Latest from Mormon Land: How members pray; rebuilding Beirut; and temple terminology

Also: Remembering the oldest church president and explaining the “ongoing restoration.”

(Rick Bowmer | AP file photo) In this May 27, 2020, photo, missionaries with The Church of Jesus Christ of Latter-day Saints pray during a Zoom meeting with a family while on a smartphone at their apartment, in Brigham City, Utah.

The Mormon Land newsletter is a weekly highlight reel of developments in and about The Church of Jesus Christ of Latter-day Saints, whether heralded in headlines, preached from the pulpit or buzzed about on the back benches. Want this free newsletter in your inbox? Subscribe here.

Rebuilding in Beirut

(Photo courtesy of The Church of Jesus Christ of Latter-day Saints) Beirut District President Maroun Akiki and his wife, Roula, in the shop President Akiki manages, which was heavily damaged in the explosion on Aug. 4, 2020.

The reverberations from last August’s deadly blast in Beirut are still being felt economically and emotionally in Lebanon — and Latter-day Saints are trying to help.

The faith’s humanitarian arm has donated nearly $2 million in aid and is funding a range of other projects as the Middle Eastern nation strives to recover and rebuild from the explosion while also grappling with a surging coronavirus.

“Beirut is home to a small church congregation that meets on one floor of a high-rise building,” a news release noted. “The retail store beneath the church was damaged, as were the floors above, but the church’s meeting rooms were untouched.”

District President Maroun Akiki was uninjured, but the blast damaged the off-road-vehicle store he manages.

“As I have contemplated the events, I have felt a full range of emotions,” Akiki’s wife, Roula, said in the release. “But we are blessed. We have stored food in our home, as our church has taught us to do, and that helps.”

Somia Mohana, the branch Relief Society president, and other church leaders have distributed food boxes to Latter-day Saints and others in their communities.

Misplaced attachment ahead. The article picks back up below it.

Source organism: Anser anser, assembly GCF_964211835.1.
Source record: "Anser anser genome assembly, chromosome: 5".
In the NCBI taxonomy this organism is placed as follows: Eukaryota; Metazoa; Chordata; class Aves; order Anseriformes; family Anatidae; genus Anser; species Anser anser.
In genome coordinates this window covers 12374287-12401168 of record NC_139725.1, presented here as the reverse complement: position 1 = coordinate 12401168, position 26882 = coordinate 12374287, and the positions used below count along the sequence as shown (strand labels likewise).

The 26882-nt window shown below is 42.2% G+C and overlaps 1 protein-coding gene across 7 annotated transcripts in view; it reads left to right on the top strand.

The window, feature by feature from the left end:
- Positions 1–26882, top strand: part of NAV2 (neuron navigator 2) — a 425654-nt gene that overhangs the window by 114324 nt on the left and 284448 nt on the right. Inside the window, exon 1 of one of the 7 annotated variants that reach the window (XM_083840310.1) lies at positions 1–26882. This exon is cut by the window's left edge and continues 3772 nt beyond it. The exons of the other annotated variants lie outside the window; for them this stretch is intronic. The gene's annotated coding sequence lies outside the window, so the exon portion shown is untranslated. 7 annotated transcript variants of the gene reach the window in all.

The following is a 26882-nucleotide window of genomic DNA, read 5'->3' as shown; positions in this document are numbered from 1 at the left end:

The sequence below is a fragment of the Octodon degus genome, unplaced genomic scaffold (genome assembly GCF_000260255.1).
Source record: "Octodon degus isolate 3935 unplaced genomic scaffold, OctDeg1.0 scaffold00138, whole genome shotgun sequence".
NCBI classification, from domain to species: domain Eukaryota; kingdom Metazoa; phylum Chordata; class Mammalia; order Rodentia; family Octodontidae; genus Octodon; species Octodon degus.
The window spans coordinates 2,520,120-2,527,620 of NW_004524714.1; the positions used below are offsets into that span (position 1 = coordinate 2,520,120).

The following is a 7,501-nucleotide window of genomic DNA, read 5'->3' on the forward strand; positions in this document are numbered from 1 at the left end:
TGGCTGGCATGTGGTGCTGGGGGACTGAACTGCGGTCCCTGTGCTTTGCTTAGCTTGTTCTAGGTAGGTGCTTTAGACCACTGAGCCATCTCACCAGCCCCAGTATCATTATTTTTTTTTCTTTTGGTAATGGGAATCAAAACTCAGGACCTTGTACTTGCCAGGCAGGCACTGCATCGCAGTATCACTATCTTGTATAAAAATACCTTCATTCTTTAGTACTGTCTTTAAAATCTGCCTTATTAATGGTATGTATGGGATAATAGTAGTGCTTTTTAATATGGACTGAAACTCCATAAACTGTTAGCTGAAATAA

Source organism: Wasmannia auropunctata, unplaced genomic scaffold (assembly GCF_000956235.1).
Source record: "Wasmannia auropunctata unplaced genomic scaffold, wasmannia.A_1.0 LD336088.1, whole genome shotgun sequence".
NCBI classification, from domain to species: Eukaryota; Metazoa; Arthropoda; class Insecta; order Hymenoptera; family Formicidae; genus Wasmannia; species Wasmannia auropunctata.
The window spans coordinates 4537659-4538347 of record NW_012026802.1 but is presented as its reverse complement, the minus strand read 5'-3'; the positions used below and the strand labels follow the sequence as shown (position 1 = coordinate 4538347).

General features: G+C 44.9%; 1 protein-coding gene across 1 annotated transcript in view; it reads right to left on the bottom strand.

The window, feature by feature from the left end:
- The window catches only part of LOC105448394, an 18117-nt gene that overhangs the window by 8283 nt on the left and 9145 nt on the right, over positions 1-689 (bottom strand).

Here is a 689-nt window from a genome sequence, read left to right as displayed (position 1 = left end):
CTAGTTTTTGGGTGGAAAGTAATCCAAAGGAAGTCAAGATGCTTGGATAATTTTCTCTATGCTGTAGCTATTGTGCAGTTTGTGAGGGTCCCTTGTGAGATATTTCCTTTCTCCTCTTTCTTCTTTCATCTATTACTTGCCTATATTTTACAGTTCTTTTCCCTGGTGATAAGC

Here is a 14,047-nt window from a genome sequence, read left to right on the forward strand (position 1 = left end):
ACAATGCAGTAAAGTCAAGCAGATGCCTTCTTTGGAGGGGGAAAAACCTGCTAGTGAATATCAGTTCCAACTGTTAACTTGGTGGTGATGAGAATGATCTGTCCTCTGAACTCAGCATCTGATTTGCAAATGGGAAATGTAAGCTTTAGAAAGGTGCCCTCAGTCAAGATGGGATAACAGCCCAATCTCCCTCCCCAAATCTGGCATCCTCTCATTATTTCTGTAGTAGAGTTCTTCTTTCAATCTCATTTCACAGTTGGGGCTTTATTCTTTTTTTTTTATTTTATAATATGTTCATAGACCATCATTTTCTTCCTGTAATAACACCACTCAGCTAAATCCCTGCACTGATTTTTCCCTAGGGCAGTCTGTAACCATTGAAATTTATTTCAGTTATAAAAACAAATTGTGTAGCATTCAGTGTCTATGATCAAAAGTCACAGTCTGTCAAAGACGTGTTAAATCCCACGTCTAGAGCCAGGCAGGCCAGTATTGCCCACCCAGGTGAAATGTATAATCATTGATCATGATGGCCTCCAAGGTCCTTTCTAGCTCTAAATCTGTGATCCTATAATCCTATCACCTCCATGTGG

“We have to take [it] one day at a time,” said Karim Assouad, former district president. “Everything is uncertain, unstable. But we know how to survive here in Lebanon.”

Why folded arms? Pray tell.

(Rick Bowmer, AP file photo) In this Oct. 6, 2018, file photo, President Russell M. Nelson prays during the church's twice-annual conference in Salt Lake City.

“Father, I will rev’rent be

“And in thy house walk quietly;

“Fold my arms and bow my head

“And close my eyes while prayers are said.”

So goes the Primary song and so goes a typical Latter-day Saint prayer. But why do members, generally, fold their arms instead of folding their hands when approaching the Almighty?

Writer Jonathan Stapley explores that question in a recent By Common Consent blog post.

Acknowledging that more research may be needed, he points to traces of the practice in Protestant Sunday schools in the 1860s. He also reports that apostle David O. McKay suggested “folded arms, bowed heads and closed eyes” for Latter-day Saint Sunday schools in 1923.

“It is worth noting that while many people maintained folded arms for prayer after Primary, it was hardly universal,” Stapley writes. “...Other Christians also fold their arms to pray, so it isn’t just a Mormon thing.”